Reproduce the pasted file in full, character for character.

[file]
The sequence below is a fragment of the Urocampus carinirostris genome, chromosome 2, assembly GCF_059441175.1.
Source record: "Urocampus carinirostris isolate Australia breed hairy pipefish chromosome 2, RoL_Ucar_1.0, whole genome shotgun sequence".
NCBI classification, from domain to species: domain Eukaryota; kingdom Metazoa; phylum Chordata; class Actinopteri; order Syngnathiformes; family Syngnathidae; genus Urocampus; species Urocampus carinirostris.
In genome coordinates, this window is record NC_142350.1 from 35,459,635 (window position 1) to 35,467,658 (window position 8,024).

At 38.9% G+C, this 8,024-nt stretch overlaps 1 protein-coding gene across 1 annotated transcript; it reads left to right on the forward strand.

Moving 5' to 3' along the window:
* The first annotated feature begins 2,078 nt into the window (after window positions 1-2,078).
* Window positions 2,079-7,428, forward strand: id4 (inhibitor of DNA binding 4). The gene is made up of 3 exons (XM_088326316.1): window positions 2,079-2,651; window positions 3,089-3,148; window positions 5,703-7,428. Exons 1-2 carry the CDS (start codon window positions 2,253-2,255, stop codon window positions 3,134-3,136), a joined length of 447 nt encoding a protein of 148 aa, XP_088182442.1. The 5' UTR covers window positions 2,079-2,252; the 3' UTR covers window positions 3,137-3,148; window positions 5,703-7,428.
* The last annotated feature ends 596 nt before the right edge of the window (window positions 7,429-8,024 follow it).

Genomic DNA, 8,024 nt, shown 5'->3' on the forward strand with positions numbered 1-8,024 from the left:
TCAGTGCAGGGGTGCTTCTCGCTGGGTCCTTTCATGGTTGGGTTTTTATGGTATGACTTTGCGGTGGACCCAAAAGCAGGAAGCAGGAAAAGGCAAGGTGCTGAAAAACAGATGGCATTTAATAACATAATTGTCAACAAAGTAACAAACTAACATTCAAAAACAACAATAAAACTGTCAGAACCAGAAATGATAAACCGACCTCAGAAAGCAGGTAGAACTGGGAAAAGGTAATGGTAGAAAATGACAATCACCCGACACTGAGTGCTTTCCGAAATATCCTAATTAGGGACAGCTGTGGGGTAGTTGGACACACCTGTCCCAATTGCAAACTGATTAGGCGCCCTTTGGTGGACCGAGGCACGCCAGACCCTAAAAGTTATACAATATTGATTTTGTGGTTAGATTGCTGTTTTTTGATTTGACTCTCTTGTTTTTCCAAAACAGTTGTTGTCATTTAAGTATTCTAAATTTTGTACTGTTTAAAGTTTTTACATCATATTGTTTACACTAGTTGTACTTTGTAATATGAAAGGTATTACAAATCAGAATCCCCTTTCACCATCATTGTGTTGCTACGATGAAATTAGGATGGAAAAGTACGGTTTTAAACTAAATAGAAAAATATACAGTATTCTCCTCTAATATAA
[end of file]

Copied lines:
The sequence below is a fragment of the Urocampus carinirostris genome, chromosome 2, assembly GCF_059441175.1.
Source record: "Urocampus carinirostris isolate Australia breed hairy pipefish chromosome 2, RoL_Ucar_1.0, whole genome shotgun sequence".
NCBI classification, from domain to species: domain Eukaryota; kingdom Metazoa; phylum Chordata; class Actinopteri; order Syngnathiformes; family Syngnathidae; genus Urocampus; species Urocampus carinirostris.
In genome coordinates, this window is record NC_142350.1 from 35,459,635 (window position 1) to 35,467,658 (window position 8,024).

At 38.9% G+C, this 8,024-nt stretch overlaps 1 protein-coding gene across 1 annotated transcript; it reads left to right on the forward strand.

Moving 5' to 3' along the window:
* The first annotated feature begins 2,078 nt into the window (after window positions 1-2,078).
* Window positions 2,079-7,428, forward strand: id4 (inhibitor of DNA binding 4). The gene is made up of 3 exons (XM_088326316.1): window positions 2,079-2,651; window positions 3,089-3,148; window positions 5,703-7,428. Exons 1-2 carry the CDS (start codon window positions 2,253-2,255, stop codon window positions 3,134-3,136), a joined length of 447 nt encoding a protein of 148 aa, XP_088182442.1. The 5' UTR covers window positions 2,079-2,252; the 3' UTR covers window positions 3,137-3,148; window positions 5,703-7,428.
* The last annotated feature ends 596 nt before the right edge of the window (window positions 7,429-8,024 follow it).

Genomic DNA, 8,024 nt, shown 5'->3' on the forward strand with positions numbered 1-8,024 from the left:
TCAGTGCAGGGGTGCTTCTCGCTGGGTCCTTTCATGGTTGGGTTTTTATGGTATGACTTTGCGGTGGACCCAAAAGCAGGAAGCAGGAAAAGGCAAGGTGCTGAAAAACAGATGGCATTTAATAACATAATTGTCAACAAAGTAACAAACTAACATTCAAAAACAACAATAAAACTGTCAGAACCAGAAATGATAAACCGACCTCAGAAAGCAGGTAGAACTGGGAAAAGGTAATGGTAGAAAATGACAATCACCCGACACTGAGTGCTTTCCGAAATATCCTAATTAGGGACAGCTGTGGGGTAGTTGGACACACCTGTCCCAATTGCAAACTGATTAGGCGCCCTTTGGTGGACCGAGGCACGCCAGACCCTAAAAGTTATACAATATTGATTTTGTGGTTAGATTGCTGTTTTTTGATTTGACTCTCTTGTTTTTCCAAAACAGTTGTTGTCATTTAAGTATTCTAAATTTTGTACTGTTTAAAGTTTTTACATCATATTGTTTACACTAGTTGTACTTTGTAATATGAAAGGTATTACAAATCAGAATCCCCTTTCACCATCATTGTGTTGCTACGATGAAATTAGGATGGAAAAGTACGGTTTTAAACTAAATAGAAAAATATACAGTATTCTCCTCTAATATAA